Crime on Country: The Dawn of Crime Volume 7 – Book Launch by Roy Maloy

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Crime on Country.

As the young colony of Victoria moved toward Federation, its laws, gaols and police tried to keep up with the growing demands. Within a 59-year period, a unique environment grew up in the area that has been traditionally owned by the Wadawurrung people, spanning Geelong, Ballarat and outwards from Skipton in the west. Following the 1850s gold rush, huge numbers of migrant workers from all parts of the world were left behind in the colony, while the First Nations’ people were marginalised into a subclass. The experience of the Aboriginal people on Wadawurrung Country in the 20 years either side of 1900 is a rare period in law, crime and punishment that was unique to the Aboriginal experience at that time. In this Volume of “The Dawn of Crime”, they explore key identities including famous showmen and rough rider Mulga Fred, the incredible life of James Pompy Austin, the interweaving lives of William Robinson and Henry Alberts and the landmark case of Bonjon that impacted the Marconi rulings a century later.

Dubbed the most prolific Australian true crime biographer by ABC Radio National, Roy Maloy is a proud Dja Dja Wurrung and Yorta Yorta man and the author of 13 previous works.

Aboriginal people are advised that this publication includes the names and voices of ancestors who have passed.

Content: Tales from Rat City

Accessibility Information

  • Caters for people with sufficient mobility to climb a few steps but who would benefit from fixtures to aid balance. (This includes people using walking frames and mobility aids)
  • Caters for people who use a wheelchair.

  • Sat 18 May

7pm–8:30pm

Federation University SMB Campus Ballarat - Tippet Library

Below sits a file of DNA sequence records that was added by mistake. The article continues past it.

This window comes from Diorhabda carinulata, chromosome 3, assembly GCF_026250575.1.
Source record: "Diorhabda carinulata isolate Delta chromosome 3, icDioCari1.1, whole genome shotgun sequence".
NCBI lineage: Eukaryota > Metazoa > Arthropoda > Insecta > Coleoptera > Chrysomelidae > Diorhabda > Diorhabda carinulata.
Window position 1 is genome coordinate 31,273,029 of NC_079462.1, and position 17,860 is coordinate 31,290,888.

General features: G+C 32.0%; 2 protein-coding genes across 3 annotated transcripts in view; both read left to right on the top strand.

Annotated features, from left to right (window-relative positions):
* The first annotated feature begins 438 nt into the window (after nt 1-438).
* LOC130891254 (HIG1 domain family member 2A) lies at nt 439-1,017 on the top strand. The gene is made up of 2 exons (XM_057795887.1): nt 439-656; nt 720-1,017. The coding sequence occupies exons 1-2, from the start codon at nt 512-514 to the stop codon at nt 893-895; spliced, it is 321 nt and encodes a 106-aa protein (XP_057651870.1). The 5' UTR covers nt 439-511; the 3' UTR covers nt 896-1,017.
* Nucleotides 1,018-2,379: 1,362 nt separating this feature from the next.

107 Lydiard Street South, Ballarat Central VIC 3350

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Accessibility Information

  • Caters for people with sufficient mobility to climb a few steps but who would benefit from fixtures to aid balance. (This includes people using walking frames and mobility aids)
  • Caters for people who use a wheelchair.

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Across Victoria’s Midwest, we acknowledge that we travel across the ancient landscapes of many First Peoples communities.

These lands have been nurtured and cared for over tens of thousands of years and we respect the work of Traditional Custodians for their ongoing care and protection.

We recognise the past injustices against Aboriginal and Torres Strait Islander peoples in this country. As our knowledge grows, we hope that we can learn from their resilience and creativity that has guided them for over 60,000 years.

As we invite people to visit and explore Victoria’s Midwest, we ask that alongside us, you also grow to respect the stories, living culture and connection to Country of the Ancestors and Elders of our First Peoples.

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